Criminal Rules of Practice and Circular Orders 1990

Published vide Notification A.P. Gazette, R.S. to Part 2, Issue No. 6, dated March 7, 1991 at Pages 43 to 361

Rules and Orders for the guidance of the Criminal Courts in the State
Roc. No. 113/SO/86: – Whereas it is expedient to amend, consolidate and bring up-to-date the Criminal Rules of Practice and Orders, 1966, in accordance with the new Code of Criminal Procedure, 1973 and incorporate therein the Orders, Notifications and Administrative Instructions issued from time to time by the Government and the High Court.

Now, therefore, in exercise of the powers conferred by Article 227 of the Constitution of India and Section 477 of the Code of Criminal Procedure, 1973 and of all other powers hereunto enabling and with the previous approval of the Governor of Andhra Pradesh, the High Court of Andhra Pradesh hereby makes the following Rules and Orders for the guidance of the Criminal Courts in the State.

CHAPTER I

Preliminary

1. Short title: – These Rules may be called the “Criminal Rules of Practice and Circular Orders, 1990”.
2. Definitions: – In these Rules, unless the context otherwise requires –
(a) ‘Code’ means the Code of Criminal Procedure, 1973 ;

(b) ‘Government’ means the Government of Andhra Pradesh ;

(c) ‘High Court’ means the High Court of Andhra Pradesh ;

(d) ‘Sessions Judge’ includes the Metropolitan Sessions Judge, “Chief Judicial Magistrate” includes the Chief Metropolitan Magistrate, (d) ‘Sessions Judge’ includes the Metropolitan Sessions Judge, “Chief Judicial Magistrate” includes the Chief Metropolitan Magistrate, “Magistrate” includes the Metropolitan Magistrate, and “Special Magistrate” includes Special Metropolitan Magistrate.

3. Hours of Sitting: – Courts shall ordinarily sit from 10-30 A.M. to 5 P.M. Sessions Judges and Magistrates shall ordinarily commence their sitting not later than 10-30 A.M. each day, and unless the work for the day is disposed of earlier, shall not rise before 5-00 P.M. except for lunch in between 2-00 P.M. and 2-30 P.M.
4. Judicial Work on Holidays: – No case shall be tried or heard and no judicial work Formally announced or done on holidays declared by the High Court; except in exceptional circumstances and with the consent of both the parties.
5. Judicial Work to be done in Court House: – (1) Judicial work, in so far as it relates to inquiries and trials, shall be done in Court Houses.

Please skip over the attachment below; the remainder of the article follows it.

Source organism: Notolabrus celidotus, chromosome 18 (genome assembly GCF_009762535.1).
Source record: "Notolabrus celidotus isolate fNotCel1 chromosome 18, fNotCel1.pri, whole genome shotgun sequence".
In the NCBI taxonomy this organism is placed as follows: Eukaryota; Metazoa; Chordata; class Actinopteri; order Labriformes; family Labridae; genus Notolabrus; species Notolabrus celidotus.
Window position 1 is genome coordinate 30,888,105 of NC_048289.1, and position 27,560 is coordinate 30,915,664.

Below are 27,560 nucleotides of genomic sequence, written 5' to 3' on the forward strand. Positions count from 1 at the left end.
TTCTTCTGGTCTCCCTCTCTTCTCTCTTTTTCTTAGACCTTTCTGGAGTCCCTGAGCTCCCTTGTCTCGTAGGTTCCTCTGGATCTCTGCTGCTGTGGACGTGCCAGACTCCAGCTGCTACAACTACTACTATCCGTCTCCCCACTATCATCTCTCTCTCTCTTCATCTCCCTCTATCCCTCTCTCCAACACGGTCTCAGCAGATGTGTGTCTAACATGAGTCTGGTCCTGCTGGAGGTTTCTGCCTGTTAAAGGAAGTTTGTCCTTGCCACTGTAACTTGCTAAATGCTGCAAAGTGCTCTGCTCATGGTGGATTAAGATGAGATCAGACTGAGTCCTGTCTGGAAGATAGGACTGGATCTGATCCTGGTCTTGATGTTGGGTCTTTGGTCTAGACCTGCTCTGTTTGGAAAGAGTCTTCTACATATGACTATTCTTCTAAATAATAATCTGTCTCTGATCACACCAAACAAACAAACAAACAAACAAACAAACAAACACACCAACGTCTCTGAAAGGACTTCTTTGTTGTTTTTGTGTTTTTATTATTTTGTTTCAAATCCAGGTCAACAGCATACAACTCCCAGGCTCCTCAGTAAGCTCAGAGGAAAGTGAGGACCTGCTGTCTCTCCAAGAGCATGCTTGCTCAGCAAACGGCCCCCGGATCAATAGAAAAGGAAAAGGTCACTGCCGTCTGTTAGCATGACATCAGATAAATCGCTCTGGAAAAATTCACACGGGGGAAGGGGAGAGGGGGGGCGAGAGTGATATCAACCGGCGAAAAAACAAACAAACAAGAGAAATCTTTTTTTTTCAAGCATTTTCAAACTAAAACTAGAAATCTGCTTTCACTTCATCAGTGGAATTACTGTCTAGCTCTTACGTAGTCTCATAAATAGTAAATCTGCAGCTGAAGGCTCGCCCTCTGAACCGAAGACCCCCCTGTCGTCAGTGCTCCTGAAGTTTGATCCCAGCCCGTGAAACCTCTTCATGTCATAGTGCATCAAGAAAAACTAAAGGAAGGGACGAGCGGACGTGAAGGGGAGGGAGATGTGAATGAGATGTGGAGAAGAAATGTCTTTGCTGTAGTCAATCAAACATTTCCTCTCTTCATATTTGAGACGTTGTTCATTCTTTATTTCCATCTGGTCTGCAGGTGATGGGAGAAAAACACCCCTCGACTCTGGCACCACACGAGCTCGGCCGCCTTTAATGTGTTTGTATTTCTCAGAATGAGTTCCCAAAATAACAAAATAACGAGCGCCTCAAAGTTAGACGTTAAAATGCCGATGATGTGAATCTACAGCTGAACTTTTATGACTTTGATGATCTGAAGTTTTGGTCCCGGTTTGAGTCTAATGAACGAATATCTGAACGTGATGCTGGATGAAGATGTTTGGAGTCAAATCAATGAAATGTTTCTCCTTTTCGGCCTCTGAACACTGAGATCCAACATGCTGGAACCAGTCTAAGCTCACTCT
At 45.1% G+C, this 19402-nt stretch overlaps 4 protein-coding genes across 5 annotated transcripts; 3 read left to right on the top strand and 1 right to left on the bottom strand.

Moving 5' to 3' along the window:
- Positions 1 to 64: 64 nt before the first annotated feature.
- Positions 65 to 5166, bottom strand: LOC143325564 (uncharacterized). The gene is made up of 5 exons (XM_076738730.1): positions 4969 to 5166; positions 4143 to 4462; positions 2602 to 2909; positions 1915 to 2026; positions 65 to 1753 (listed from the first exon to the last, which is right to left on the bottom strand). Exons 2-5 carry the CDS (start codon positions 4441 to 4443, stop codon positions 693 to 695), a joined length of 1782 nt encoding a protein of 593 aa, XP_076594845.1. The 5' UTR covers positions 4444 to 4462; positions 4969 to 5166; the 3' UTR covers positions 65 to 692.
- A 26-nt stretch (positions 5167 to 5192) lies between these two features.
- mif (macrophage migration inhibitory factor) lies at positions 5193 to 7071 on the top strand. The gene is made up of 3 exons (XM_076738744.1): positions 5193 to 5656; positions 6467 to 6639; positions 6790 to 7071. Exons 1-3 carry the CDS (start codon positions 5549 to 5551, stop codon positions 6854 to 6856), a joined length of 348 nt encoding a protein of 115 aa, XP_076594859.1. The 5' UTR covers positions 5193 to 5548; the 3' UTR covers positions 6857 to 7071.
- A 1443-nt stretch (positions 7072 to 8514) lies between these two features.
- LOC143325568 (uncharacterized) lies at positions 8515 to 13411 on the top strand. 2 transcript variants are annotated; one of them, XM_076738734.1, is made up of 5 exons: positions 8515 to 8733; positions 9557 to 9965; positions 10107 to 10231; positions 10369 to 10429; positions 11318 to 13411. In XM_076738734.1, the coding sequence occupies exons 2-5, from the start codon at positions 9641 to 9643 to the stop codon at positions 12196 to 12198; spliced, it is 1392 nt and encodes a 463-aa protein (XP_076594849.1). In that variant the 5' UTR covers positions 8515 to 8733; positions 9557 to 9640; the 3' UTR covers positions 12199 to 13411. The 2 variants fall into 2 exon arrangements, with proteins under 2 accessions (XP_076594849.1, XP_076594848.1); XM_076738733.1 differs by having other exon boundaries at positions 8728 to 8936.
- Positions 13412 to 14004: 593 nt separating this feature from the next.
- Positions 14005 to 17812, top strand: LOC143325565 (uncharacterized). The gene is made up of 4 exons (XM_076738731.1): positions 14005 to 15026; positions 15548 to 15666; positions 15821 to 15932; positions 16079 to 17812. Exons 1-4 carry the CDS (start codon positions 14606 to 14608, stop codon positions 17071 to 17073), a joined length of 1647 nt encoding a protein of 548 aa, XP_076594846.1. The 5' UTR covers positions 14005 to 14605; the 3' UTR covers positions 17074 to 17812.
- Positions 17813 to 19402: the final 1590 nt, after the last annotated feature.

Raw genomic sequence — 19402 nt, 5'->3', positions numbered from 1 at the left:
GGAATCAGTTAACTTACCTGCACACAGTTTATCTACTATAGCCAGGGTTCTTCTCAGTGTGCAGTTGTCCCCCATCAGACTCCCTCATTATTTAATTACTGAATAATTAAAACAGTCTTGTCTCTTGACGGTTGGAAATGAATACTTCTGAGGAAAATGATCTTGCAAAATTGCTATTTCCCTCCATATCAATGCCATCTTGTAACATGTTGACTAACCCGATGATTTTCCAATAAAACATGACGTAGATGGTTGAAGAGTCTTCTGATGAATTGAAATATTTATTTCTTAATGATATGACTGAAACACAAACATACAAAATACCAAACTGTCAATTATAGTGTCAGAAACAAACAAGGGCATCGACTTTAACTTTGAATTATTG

(2) Magistrates appointed to Mobile Courts may hold their sittings at any place within their territorial jurisdiction.
(3) Cases relating to Juvenile Offenders and Women may be tried in camera.
(4) Urgent bail applications presented out of Court hours may be disposed of at the residence of the Magistrate but no order shall be passed in the case of Non-Bailable Offences without notice to the prosecution.
6. Working days and hours of Special Judicial Magistrates: – Special Judicial Magistrates shall hold Court for three days in a week on every alternate working day commencing from Monday. They shall hold Court between 7-30 A.M. and 10-30 A.M. Special Judicial Railway Magistrates may hold Court at any time between 7-30 A.M. and 10.00 P.M. after giving advance intimation of holding Courts to the Chief Judicial Magistrates concerned.

CHAPTER II

Process Summons and Warrants

7. Witness summons may be signed by Ministerial Officer: – Summons issued to witnesses shall ordinarily be signed by the Chief Ministerial Officer of the Court The words “By order of the Court” shall invariably be prefixed to the signature of the Chief Ministerial Officer in such cases.
8. Accused summons to be signed by Magistrate: – Magistrates shall themselves sign summonses to accused persons.
In a proceeding instituted upon a complaint made in writing, the accused shall be furnished with a copy of such complaint as early as practicable and in any case not later than the first occasion when he appears in Court

9. Place of hearing to be stated:- Every summons and every order of adjournment shall state the place in which the cause to which it relates will be heard.
10. Plural to he used in respect of person summoned: – In all summonses issued by the Criminal Courts in the regional languages, the plural Form of the pronoun shall be used in addressing the person summoned.
11. Warrant to bear sign manual of the judge or the Magistrate: – Fascimile stamps shall not be used for signing warrants or summonses. All warrants should receive the sign manual of the Judge or Magistrate from whose Court they are issued.
12. Medical witnesses and chemical examiner how to be summoned: – (1) Summonses of the following classes of Medical Officers in the District should be issued in the manner specified below:-
(a) Government Medical Officers in Government Institutions ;

(b) Government Medical Officers in Zilla Parishad and Municipal Taluk Headquarters Medical Institutions ;